Compression Fitting, Socks & Stockings
Our on-staff team of Licensed Orthotic Assistants and Bracing Fitting are state of Florida Licensed. We can give you professional, expert advice about the best splint or orthotic to fit your needs. We pride ourselves on having most items in stock, which allows us to immediately fit most customers with the compression socks or compression sleeves they need. Compression fittings for socks and stockings is available at our West Palm Beach and Boynton Beach retail stores. Our Compression Stocking Specialists provide expert advice on the selection of compression socks, hose, stockings and custom fit compression sleeves. Our trained staff will also show you how to properly put on and take off your compression stockings to maximize the benefits that compression stockings provide.
We Carry These Major Brands
We encourage our customers to take advantage of our knowledge and experience to learn how to:
• Choose the best compression pressure for your needs.
• Choose the best style for you, open toe socks, calf high, full lower body and arm or full arm styles.
• Don your new compression socks or sleeve using special gloves or devices or nothing.
• Doff the compression socks or sleeve at night.
• Use proper wear schedules.
• Care for your garment or orthotic brace.
Order Online today or visit us at one of convenient locations.
If you have purchased from us before and would like to re-order the same compression stocking, gives us a call, chat with or visit one of our retail stores.
What do compression stockings do?
The pressure these stockings put on the legs helps the blood vessels work better. The arteries that take oxygen-rich blood to the muscles can relax, so blood flows freely. The veins get a boost pushing blood back to the heart.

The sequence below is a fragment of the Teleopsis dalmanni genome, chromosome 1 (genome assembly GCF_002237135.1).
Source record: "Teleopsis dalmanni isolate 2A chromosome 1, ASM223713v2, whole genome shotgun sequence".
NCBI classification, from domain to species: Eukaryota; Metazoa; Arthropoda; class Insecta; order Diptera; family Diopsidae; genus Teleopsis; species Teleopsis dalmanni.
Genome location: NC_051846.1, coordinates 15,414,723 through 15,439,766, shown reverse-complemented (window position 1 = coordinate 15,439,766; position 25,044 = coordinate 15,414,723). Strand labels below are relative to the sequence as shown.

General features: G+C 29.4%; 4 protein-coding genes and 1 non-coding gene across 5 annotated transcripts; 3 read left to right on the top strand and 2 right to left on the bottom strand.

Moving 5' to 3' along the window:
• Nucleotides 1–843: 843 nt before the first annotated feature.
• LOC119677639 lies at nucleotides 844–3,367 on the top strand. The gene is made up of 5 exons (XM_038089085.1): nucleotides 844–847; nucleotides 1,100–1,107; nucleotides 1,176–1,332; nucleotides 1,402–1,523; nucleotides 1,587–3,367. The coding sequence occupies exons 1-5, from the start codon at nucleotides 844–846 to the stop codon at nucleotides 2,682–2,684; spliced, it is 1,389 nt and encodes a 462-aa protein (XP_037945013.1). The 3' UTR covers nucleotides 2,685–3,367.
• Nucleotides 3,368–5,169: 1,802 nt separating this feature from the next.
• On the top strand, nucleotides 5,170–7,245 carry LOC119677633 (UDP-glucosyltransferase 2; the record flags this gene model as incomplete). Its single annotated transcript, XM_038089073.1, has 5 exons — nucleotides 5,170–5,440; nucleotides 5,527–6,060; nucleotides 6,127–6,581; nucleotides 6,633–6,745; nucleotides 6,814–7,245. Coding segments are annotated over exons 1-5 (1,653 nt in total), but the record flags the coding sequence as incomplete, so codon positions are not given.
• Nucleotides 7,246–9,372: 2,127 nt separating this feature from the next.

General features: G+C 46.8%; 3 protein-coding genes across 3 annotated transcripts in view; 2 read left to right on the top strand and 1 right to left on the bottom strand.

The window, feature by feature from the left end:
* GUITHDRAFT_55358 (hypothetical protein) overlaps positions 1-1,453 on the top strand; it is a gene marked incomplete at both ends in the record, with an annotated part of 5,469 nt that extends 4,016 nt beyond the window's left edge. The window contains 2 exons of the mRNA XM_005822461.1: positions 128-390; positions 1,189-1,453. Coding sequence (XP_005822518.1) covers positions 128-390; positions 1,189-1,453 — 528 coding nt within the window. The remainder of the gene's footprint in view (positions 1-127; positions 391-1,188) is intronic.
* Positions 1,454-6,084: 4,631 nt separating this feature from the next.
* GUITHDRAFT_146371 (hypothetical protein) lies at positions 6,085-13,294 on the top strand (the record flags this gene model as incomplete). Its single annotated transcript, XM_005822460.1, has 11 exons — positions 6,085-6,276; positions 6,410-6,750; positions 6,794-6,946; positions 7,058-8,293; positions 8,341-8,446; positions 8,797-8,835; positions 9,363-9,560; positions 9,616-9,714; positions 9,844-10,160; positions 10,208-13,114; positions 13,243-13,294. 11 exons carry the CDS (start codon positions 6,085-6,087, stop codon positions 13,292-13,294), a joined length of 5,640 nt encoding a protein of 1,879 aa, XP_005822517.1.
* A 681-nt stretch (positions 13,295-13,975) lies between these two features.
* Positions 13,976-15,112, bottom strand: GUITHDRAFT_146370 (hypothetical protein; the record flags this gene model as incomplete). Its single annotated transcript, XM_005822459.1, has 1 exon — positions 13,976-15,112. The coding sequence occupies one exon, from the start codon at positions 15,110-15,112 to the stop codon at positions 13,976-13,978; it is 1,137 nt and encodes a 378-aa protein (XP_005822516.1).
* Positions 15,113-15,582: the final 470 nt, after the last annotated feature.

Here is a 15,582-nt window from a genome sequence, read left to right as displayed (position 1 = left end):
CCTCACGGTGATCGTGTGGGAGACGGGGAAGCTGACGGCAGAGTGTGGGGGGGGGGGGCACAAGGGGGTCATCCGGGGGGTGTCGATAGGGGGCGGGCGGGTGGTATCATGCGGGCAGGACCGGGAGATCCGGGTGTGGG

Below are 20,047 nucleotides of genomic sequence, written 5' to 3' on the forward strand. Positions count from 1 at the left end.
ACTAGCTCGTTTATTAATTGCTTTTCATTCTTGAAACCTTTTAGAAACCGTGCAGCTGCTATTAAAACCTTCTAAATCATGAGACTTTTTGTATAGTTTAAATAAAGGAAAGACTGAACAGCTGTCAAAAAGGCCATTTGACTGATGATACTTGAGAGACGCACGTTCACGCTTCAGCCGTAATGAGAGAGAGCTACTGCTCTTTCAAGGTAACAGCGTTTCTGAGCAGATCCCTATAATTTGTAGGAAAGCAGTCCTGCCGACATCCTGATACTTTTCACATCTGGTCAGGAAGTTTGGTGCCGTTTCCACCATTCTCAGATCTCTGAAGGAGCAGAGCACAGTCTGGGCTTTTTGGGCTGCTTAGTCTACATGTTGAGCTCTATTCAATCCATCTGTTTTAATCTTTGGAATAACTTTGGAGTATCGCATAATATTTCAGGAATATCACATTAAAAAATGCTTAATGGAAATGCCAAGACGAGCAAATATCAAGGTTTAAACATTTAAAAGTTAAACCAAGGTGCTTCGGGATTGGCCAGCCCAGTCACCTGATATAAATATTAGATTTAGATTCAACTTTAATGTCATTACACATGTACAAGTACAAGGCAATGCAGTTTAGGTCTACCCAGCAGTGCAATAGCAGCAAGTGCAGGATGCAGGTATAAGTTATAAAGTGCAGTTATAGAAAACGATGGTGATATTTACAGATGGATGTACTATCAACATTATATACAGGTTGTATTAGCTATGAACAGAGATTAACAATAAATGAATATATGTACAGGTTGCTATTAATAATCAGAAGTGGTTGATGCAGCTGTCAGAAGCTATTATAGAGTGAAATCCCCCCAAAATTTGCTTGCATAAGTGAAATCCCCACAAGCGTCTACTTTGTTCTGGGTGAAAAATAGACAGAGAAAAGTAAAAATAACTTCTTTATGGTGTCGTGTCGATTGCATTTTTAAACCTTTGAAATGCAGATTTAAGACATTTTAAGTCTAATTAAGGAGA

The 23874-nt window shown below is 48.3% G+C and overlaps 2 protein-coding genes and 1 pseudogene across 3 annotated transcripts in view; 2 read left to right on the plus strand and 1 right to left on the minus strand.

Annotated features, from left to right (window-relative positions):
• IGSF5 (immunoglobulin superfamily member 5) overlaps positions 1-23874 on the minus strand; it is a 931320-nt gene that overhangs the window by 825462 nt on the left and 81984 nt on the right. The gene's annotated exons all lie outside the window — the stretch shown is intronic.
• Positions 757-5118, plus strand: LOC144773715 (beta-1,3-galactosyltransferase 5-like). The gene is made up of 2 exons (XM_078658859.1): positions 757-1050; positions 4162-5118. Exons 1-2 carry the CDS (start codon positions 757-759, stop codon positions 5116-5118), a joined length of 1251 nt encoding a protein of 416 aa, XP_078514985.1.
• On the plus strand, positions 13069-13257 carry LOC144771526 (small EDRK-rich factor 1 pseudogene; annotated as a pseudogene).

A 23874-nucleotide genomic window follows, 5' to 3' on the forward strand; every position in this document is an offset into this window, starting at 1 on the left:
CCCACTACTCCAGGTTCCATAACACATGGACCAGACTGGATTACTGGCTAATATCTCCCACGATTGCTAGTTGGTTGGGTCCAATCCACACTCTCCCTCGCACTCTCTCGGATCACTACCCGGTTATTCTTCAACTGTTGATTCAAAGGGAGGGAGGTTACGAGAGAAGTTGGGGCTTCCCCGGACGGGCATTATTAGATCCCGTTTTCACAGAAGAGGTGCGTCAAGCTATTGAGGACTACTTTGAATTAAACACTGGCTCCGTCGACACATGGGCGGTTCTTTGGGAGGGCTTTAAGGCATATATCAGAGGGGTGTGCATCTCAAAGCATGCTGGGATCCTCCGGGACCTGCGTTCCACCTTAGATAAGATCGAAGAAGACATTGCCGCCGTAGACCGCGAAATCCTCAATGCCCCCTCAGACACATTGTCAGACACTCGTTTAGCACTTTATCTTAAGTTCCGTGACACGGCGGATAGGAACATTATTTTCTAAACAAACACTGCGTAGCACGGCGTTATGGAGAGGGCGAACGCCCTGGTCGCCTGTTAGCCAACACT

Compression Stockings can keep legs from getting tired and achy. They can also ease swelling in the feet and ankles as well as help prevent and treat spider and varicose veins. They may even stop you from feeling light-headed or dizzy when you stand up.
Because the blood keeps moving, it's harder for it to pool in the veins and make a clot. If one forms and breaks free, it can travel with the blood and get stuck somewhere dangerous, like the lungs. Clots also make it harder for blood to flow around them, and that can cause swelling, discolored skin, and other problems.
Some athletes, including runners, basketball players, and triathletes, wear compression socks and sleeves on their legs and arms. The theory is that, during activity, better blood flow will help get oxygen to their muscles, and the support will help prevent tissue damage. And afterward, the beefed-up blood and lymph circulation will help their muscles recover quickly. They won't be as sore, and they won't cramp as much.
Indeed, the application of compression stockings would seem to be fairly cut and dry: Take leg measurements, use the manufacturer’s guidelines for determining the level of compression, choose a style, and hand it over to the patient.
But not all diabetic patients are created equal, and neither are compression stockings. At one end of the spectrum are patients who may benefit from support pantyhose for light pressure to prevent or reduce mild swelling, a condition that is not only uncomfortable but can delay wound healing in diabetic patients. At the other end are those who suffer from significant edema or venous leg ulcers who are candidates for prescription-strength compression stockings. And then, there are patients with the peripheral arterial disease (PAD) and peripheral vascular disease (PVD). Issues that need to be addressed when prescribing compression hosiery include proper diagnosis, accurate measurements, and, of course, patient compliance.